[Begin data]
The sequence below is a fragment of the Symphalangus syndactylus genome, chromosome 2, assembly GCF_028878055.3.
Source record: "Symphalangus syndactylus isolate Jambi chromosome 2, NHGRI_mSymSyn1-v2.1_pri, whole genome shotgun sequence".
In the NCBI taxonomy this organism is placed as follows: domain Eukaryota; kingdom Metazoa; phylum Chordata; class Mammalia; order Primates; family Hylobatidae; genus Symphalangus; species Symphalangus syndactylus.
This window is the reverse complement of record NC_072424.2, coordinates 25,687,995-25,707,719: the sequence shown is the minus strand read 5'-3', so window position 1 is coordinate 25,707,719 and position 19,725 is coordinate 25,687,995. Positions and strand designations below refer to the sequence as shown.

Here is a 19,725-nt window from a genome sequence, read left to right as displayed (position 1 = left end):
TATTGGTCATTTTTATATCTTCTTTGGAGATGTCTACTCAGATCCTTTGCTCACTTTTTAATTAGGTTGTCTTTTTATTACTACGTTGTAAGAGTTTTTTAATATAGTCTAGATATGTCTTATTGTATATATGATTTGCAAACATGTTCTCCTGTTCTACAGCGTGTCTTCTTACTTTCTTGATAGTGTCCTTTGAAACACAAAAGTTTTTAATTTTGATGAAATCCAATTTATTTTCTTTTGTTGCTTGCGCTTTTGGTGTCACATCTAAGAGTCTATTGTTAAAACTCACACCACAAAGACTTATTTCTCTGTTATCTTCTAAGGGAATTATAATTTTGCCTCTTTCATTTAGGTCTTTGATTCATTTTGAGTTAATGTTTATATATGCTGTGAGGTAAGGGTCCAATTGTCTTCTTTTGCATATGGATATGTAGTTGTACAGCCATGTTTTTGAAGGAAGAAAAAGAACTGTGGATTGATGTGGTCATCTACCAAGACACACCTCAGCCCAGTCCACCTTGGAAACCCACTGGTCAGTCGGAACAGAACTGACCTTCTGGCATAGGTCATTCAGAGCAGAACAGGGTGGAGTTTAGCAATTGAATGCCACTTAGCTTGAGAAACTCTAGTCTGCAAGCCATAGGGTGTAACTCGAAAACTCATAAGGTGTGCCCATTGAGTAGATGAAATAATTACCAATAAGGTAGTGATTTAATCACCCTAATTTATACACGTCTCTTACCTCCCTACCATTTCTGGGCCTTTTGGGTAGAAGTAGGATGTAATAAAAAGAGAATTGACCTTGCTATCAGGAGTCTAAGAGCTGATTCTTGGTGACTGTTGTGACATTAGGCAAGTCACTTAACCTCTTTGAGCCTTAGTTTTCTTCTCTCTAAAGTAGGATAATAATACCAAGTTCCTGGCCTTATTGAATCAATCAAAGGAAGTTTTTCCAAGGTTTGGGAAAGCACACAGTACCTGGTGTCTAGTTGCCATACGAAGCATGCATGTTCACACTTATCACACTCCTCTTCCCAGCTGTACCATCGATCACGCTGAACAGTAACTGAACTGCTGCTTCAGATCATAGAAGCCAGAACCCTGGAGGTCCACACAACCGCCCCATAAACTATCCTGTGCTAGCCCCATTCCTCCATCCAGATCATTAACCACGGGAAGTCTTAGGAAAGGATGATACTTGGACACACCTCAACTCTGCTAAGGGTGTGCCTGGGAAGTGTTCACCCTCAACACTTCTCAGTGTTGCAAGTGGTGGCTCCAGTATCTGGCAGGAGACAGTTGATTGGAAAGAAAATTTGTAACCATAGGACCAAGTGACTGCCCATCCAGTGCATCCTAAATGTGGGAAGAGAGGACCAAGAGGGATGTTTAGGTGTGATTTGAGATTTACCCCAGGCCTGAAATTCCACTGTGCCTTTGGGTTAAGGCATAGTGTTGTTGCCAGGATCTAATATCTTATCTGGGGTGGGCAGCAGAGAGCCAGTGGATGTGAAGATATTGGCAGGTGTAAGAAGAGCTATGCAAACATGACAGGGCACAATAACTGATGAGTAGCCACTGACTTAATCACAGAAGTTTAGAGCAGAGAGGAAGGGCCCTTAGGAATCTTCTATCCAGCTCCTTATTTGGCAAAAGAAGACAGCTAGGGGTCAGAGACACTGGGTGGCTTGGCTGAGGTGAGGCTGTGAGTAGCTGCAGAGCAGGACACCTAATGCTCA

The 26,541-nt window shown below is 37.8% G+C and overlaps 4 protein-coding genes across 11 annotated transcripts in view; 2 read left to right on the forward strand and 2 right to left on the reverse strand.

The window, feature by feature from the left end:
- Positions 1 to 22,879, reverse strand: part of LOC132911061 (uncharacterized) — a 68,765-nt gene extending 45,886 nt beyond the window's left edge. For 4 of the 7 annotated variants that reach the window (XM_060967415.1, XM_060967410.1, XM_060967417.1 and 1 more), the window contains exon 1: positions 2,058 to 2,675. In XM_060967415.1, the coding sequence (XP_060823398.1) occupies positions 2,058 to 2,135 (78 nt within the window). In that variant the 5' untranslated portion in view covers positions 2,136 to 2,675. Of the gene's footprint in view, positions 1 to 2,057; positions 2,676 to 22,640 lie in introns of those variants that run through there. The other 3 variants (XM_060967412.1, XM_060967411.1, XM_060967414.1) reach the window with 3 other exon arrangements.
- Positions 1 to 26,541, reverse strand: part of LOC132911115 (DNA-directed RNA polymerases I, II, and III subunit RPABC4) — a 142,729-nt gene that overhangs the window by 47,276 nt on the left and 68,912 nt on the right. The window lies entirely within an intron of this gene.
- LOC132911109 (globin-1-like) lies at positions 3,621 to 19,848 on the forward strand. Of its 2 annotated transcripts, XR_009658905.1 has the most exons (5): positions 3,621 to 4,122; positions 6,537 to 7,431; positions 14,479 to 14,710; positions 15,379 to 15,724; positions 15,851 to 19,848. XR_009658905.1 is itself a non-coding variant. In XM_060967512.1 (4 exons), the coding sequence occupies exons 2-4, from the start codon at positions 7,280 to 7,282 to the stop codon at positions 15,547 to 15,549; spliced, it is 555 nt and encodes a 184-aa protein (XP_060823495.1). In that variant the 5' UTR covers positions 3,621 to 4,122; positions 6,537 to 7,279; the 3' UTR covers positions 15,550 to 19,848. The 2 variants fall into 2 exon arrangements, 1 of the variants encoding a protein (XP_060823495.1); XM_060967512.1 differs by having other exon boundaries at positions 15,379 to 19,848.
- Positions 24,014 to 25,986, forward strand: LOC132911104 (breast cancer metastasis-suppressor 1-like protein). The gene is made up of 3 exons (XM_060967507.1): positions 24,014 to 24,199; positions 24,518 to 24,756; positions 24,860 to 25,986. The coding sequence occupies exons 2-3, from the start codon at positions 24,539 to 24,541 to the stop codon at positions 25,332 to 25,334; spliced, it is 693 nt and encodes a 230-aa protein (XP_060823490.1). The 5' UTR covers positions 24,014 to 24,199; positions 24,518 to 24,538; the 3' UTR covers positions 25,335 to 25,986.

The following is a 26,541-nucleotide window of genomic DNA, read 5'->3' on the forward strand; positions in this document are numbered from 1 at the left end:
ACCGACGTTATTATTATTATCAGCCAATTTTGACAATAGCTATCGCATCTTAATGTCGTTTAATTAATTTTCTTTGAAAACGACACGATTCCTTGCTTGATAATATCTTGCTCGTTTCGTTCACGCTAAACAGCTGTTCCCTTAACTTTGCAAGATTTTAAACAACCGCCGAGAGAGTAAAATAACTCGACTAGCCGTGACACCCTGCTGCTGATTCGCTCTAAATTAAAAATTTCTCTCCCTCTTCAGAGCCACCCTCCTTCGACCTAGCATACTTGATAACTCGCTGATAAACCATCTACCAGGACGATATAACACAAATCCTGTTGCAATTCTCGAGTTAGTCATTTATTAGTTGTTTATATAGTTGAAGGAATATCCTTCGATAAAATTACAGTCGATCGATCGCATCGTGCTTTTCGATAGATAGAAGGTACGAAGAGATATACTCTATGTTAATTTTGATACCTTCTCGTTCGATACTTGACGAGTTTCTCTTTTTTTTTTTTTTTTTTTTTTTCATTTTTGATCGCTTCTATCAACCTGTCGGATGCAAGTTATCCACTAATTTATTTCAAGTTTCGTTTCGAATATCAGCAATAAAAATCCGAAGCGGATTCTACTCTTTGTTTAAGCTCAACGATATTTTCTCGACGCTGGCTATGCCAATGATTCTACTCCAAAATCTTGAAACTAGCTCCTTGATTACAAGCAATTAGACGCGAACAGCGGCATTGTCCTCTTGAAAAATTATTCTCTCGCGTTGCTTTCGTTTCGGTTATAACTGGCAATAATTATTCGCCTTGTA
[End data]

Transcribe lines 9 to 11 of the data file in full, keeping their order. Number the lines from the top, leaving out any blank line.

- Positions 1 to 22,879, reverse strand: part of LOC132911061 (uncharacterized) — a 68,765-nt gene extending 45,886 nt beyond the window's left edge. For 4 of the 7 annotated variants that reach the window (XM_060967415.1, XM_060967410.1, XM_060967417.1 and 1 more), the window contains exon 1: positions 2,058 to 2,675. In XM_060967415.1, the coding sequence (XP_060823398.1) occupies positions 2,058 to 2,135 (78 nt within the window). In that variant the 5' untranslated portion in view covers positions 2,136 to 2,675. Of the gene's footprint in view, positions 1 to 2,057; positions 2,676 to 22,640 lie in introns of those variants that run through there. The other 3 variants (XM_060967412.1, XM_060967411.1, XM_060967414.1) reach the window with 3 other exon arrangements.
- Positions 1 to 26,541, reverse strand: part of LOC132911115 (DNA-directed RNA polymerases I, II, and III subunit RPABC4) — a 142,729-nt gene that overhangs the window by 47,276 nt on the left and 68,912 nt on the right. The window lies entirely within an intron of this gene.
- LOC132911109 (globin-1-like) lies at positions 3,621 to 19,848 on the forward strand. Of its 2 annotated transcripts, XR_009658905.1 has the most exons (5): positions 3,621 to 4,122; positions 6,537 to 7,431; positions 14,479 to 14,710; positions 15,379 to 15,724; positions 15,851 to 19,848. XR_009658905.1 is itself a non-coding variant. In XM_060967512.1 (4 exons), the coding sequence occupies exons 2-4, from the start codon at positions 7,280 to 7,282 to the stop codon at positions 15,547 to 15,549; spliced, it is 555 nt and encodes a 184-aa protein (XP_060823495.1). In that variant the 5' UTR covers positions 3,621 to 4,122; positions 6,537 to 7,279; the 3' UTR covers positions 15,550 to 19,848. The 2 variants fall into 2 exon arrangements, 1 of the variants encoding a protein (XP_060823495.1); XM_060967512.1 differs by having other exon boundaries at positions 15,379 to 19,848.